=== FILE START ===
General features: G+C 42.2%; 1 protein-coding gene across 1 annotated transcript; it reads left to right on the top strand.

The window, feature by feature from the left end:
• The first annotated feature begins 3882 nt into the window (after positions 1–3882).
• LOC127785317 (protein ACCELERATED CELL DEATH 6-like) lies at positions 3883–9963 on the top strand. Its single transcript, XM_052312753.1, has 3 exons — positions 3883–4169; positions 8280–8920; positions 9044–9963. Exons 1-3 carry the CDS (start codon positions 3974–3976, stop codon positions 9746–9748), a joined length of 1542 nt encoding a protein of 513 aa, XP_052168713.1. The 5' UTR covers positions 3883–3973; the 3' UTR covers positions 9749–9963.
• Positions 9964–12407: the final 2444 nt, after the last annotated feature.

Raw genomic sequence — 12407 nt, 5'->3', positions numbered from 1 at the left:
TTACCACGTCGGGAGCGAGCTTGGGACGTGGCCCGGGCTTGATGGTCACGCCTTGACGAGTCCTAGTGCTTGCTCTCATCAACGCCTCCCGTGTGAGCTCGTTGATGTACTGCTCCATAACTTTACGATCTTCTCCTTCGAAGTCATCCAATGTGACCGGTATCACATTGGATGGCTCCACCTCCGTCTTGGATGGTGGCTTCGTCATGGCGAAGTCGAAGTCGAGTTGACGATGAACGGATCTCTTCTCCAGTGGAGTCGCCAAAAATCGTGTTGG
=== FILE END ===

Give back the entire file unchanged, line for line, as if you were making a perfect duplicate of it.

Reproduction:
General features: G+C 42.2%; 1 protein-coding gene across 1 annotated transcript; it reads left to right on the top strand.

The window, feature by feature from the left end:
• The first annotated feature begins 3882 nt into the window (after positions 1–3882).
• LOC127785317 (protein ACCELERATED CELL DEATH 6-like) lies at positions 3883–9963 on the top strand. Its single transcript, XM_052312753.1, has 3 exons — positions 3883–4169; positions 8280–8920; positions 9044–9963. Exons 1-3 carry the CDS (start codon positions 3974–3976, stop codon positions 9746–9748), a joined length of 1542 nt encoding a protein of 513 aa, XP_052168713.1. The 5' UTR covers positions 3883–3973; the 3' UTR covers positions 9749–9963.
• Positions 9964–12407: the final 2444 nt, after the last annotated feature.

Raw genomic sequence — 12407 nt, 5'->3', positions numbered from 1 at the left:
TTACCACGTCGGGAGCGAGCTTGGGACGTGGCCCGGGCTTGATGGTCACGCCTTGACGAGTCCTAGTGCTTGCTCTCATCAACGCCTCCCGTGTGAGCTCGTTGATGTACTGCTCCATAACTTTACGATCTTCTCCTTCGAAGTCATCCAATGTGACCGGTATCACATTGGATGGCTCCACCTCCGTCTTGGATGGTGGCTTCGTCATGGCGAAGTCGAAGTCGAGTTGACGATGAACGGATCTCTTCTCCAGTGGAGTCGCCAAAAATCGTGTTGG